Our 2nd issue is here! Featuring short stories and narrative essays by 14 Black woman writers, don't miss this diverse array of stories.
Khaholi Bailey | Zakiah Baker | rebekah blake | K.B. Carle | Jeannine A. Cook | Cassandra Eddington | Johannah Fienburgh | Janyce Denise Glasper | Marissa Joy Leotaud | devorah major | Zuri H. Scrivens | Vanessa Taylor | Janelle M. Williams | Akilah Wise
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IN THIS ISSUE
In “Wick,” the windows of the Big House separate Sylke from the house slave she visits in the nighttime. She can’t help but wonder what this woman feels while she tends to the Master’s family, and why she allows the drippings of candle wax to seep into the palm of her hand.
A young woman hides her love for her best friend who is currently dating someone else in “Crazy.” One of them decides to finally reveal their true feelings. On a train, an old woman, who appears to be homeless, encounters a couple and tells them the story of her searching in “Sunday.”
In “Kelsey Monahan Stole Your Goddamn Jacket,” a narrator returns to a shelter to find their roommate has stolen their jacket. In this story that touches on homelessness, shelter life, queerness, and Islam, what is otherwise a mundane event leads to an explosive reaction.
“The Goodbye Sister” introduces an Ohioan woman coming to terms with the absence of her younger sister. One sister continually returns to the insufferable misery, while the other is quick to flee and never return.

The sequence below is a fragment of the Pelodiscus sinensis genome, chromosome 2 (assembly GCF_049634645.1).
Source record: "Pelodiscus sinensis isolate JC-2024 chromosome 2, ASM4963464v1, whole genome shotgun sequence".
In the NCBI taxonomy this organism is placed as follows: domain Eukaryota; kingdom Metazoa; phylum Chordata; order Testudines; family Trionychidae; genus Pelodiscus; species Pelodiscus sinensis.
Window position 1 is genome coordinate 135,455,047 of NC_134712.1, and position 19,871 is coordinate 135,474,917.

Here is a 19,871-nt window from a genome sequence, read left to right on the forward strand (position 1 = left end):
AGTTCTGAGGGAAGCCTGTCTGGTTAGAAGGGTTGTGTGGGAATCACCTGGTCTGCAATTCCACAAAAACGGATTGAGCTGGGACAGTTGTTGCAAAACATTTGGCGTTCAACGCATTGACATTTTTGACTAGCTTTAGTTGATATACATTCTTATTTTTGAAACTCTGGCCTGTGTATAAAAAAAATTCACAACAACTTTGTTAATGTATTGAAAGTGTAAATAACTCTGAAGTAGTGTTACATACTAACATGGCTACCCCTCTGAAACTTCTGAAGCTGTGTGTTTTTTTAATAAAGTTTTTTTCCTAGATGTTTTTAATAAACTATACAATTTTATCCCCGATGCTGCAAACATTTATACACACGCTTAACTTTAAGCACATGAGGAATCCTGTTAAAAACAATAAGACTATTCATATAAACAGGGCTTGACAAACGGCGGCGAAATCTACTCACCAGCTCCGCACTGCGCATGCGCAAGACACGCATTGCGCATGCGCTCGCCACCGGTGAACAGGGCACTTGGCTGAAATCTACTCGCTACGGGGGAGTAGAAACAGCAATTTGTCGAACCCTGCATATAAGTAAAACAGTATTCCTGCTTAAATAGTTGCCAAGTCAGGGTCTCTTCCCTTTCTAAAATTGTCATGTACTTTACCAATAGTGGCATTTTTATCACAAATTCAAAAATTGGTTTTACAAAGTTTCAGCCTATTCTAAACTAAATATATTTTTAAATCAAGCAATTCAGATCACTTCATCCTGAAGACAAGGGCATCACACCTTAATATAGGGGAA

A Black woman is annoyed by the poor customer service at her local Harlem post office, in “In c/o Chidi Onyeachu.” In line, she obsesses over her ex-boyfriend, to whom she is sending a package that is literally stabbing her. Upon revealing that the package contains her heart, everyone has an opinion.
In “Sitting Spells,” Meecha makes a real love potion. She sends every young woman who seeks her help, to her sister Rhea for her cautionary tale about the truth of these potions. Are they worth it?
“Up North” follows a young girl through her 1950s summer journey of moving from a poverty-stricken South Carolina town to a wealthy city in Pennsylvania. When she meets free-spirited Cindy, she wonders if she could be more than what she's been taught. A mother and daughter come to terms with their mortality at different points in their lives in “Mary, Mara, and Death.”
Jamie recalls the night his little sister was born, in “Pomegranate." It was a night of fairy tales, power outages and strange fruits fed to him by his mother. Jamie wonders, what is memory and what is story. In “Mr. Landry,” the main character spends his days watching the world from his porch in rural Louisiana. As the day turns to night on one particular day, he encounters a wide-eyed local who sparks a peculiar kind of fire.
Black Barbie recounts a young girl's experience at the slumber party of a fellow fourth-grader, and the regift of one of her unopened toys: a Black Barbie doll. Latent racism, inferiority, and white guilt are revealed.
Little Brother was written following the news that a maternal uncle had died. The essay draws on memories of the first time hearing a mother grieve, and how it shifted the concept of familial role.
We Are The Champions describes a trip to an abortion clinic, taking the reader on the mental journey to an internal war. On the other side, we recognize how many other women warriors are fighting beside us to overcome similar battles.